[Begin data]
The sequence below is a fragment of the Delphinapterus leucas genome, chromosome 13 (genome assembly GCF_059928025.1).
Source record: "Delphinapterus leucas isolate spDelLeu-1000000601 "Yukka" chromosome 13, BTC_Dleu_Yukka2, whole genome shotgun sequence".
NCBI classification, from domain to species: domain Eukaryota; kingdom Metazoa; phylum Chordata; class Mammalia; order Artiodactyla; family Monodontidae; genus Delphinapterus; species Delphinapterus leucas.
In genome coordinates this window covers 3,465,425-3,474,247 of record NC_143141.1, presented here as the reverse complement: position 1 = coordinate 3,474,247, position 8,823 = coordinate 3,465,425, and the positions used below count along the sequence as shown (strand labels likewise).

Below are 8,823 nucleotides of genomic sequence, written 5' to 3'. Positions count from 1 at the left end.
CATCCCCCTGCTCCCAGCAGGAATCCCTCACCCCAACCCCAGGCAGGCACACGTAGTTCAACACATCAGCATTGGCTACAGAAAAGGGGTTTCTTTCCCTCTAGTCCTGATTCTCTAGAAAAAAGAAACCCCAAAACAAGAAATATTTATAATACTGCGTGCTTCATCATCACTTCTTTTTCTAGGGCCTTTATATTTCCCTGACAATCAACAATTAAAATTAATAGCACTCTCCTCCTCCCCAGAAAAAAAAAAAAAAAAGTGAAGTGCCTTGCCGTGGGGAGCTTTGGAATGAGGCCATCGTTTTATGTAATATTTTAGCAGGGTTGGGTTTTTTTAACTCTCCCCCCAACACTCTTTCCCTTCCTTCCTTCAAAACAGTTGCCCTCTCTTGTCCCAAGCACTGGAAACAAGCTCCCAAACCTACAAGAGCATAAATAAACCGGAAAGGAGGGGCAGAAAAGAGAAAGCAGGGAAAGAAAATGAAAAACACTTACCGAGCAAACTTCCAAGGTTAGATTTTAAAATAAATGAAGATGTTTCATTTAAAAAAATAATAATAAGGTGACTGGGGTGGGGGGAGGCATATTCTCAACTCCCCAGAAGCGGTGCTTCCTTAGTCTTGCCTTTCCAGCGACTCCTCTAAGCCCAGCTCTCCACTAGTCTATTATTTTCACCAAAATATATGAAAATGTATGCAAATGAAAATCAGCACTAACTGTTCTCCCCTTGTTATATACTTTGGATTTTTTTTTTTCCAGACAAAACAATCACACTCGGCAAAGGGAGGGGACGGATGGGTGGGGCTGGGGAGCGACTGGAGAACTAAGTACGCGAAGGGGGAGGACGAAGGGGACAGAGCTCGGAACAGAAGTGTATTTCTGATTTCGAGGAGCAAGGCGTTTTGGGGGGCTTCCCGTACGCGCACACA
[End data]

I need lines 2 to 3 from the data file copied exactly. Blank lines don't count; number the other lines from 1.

Source record: "Delphinapterus leucas isolate spDelLeu-1000000601 "Yukka" chromosome 13, BTC_Dleu_Yukka2, whole genome shotgun sequence".
NCBI classification, from domain to species: domain Eukaryota; kingdom Metazoa; phylum Chordata; class Mammalia; order Artiodactyla; family Monodontidae; genus Delphinapterus; species Delphinapterus leucas.